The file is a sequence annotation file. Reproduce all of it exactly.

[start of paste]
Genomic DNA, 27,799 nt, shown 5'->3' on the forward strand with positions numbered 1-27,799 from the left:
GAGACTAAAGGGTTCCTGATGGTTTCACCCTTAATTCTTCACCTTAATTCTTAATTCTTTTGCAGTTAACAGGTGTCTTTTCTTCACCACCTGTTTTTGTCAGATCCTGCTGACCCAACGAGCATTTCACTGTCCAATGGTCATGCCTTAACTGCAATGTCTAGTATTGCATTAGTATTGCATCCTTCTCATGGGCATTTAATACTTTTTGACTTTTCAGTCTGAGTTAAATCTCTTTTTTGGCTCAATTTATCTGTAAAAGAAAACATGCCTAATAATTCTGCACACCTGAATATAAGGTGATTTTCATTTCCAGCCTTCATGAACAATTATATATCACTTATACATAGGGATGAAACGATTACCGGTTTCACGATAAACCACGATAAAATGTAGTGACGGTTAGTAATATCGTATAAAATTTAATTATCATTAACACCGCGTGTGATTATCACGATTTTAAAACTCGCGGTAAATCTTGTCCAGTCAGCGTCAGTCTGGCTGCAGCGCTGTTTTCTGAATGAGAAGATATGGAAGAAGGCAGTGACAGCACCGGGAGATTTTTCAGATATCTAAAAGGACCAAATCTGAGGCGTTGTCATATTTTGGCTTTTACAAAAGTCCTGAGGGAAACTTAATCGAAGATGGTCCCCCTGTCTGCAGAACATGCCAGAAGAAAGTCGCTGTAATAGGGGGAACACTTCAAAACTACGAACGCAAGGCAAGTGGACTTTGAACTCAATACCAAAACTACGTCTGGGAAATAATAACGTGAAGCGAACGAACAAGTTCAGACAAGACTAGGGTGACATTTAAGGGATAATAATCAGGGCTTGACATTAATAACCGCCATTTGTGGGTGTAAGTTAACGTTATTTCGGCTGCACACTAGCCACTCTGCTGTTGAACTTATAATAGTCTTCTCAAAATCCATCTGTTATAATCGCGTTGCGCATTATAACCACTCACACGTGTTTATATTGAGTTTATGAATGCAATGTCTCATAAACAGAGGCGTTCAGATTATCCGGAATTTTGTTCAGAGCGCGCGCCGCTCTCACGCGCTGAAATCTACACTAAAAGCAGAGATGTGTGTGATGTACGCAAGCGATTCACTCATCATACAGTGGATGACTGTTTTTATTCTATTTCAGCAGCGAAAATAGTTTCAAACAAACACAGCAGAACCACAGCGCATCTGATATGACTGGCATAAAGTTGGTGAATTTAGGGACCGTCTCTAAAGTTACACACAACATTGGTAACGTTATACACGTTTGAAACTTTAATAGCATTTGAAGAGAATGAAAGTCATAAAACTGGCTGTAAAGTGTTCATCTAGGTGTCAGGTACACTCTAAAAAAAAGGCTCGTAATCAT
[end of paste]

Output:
Genomic DNA, 27,799 nt, shown 5'->3' on the forward strand with positions numbered 1-27,799 from the left:
GAGACTAAAGGGTTCCTGATGGTTTCACCCTTAATTCTTCACCTTAATTCTTAATTCTTTTGCAGTTAACAGGTGTCTTTTCTTCACCACCTGTTTTTGTCAGATCCTGCTGACCCAACGAGCATTTCACTGTCCAATGGTCATGCCTTAACTGCAATGTCTAGTATTGCATTAGTATTGCATCCTTCTCATGGGCATTTAATACTTTTTGACTTTTCAGTCTGAGTTAAATCTCTTTTTTGGCTCAATTTATCTGTAAAAGAAAACATGCCTAATAATTCTGCACACCTGAATATAAGGTGATTTTCATTTCCAGCCTTCATGAACAATTATATATCACTTATACATAGGGATGAAACGATTACCGGTTTCACGATAAACCACGATAAAATGTAGTGACGGTTAGTAATATCGTATAAAATTTAATTATCATTAACACCGCGTGTGATTATCACGATTTTAAAACTCGCGGTAAATCTTGTCCAGTCAGCGTCAGTCTGGCTGCAGCGCTGTTTTCTGAATGAGAAGATATGGAAGAAGGCAGTGACAGCACCGGGAGATTTTTCAGATATCTAAAAGGACCAAATCTGAGGCGTTGTCATATTTTGGCTTTTACAAAAGTCCTGAGGGAAACTTAATCGAAGATGGTCCCCCTGTCTGCAGAACATGCCAGAAGAAAGTCGCTGTAATAGGGGGAACACTTCAAAACTACGAACGCAAGGCAAGTGGACTTTGAACTCAATACCAAAACTACGTCTGGGAAATAATAACGTGAAGCGAACGAACAAGTTCAGACAAGACTAGGGTGACATTTAAGGGATAATAATCAGGGCTTGACATTAATAACCGCCATTTGTGGGTGTAAGTTAACGTTATTTCGGCTGCACACTAGCCACTCTGCTGTTGAACTTATAATAGTCTTCTCAAAATCCATCTGTTATAATCGCGTTGCGCATTATAACCACTCACACGTGTTTATATTGAGTTTATGAATGCAATGTCTCATAAACAGAGGCGTTCAGATTATCCGGAATTTTGTTCAGAGCGCGCGCCGCTCTCACGCGCTGAAATCTACACTAAAAGCAGAGATGTGTGTGATGTACGCAAGCGATTCACTCATCATACAGTGGATGACTGTTTTTATTCTATTTCAGCAGCGAAAATAGTTTCAAACAAACACAGCAGAACCACAGCGCATCTGATATGACTGGCATAAAGTTGGTGAATTTAGGGACCGTCTCTAAAGTTACACACAACATTGGTAACGTTATACACGTTTGAAACTTTAATAGCATTTGAAGAGAATGAAAGTCATAAAACTGGCTGTAAAGTGTTCATCTAGGTGTCAGGTACACTCTAAAAAAAAGGCTCGTAATCAT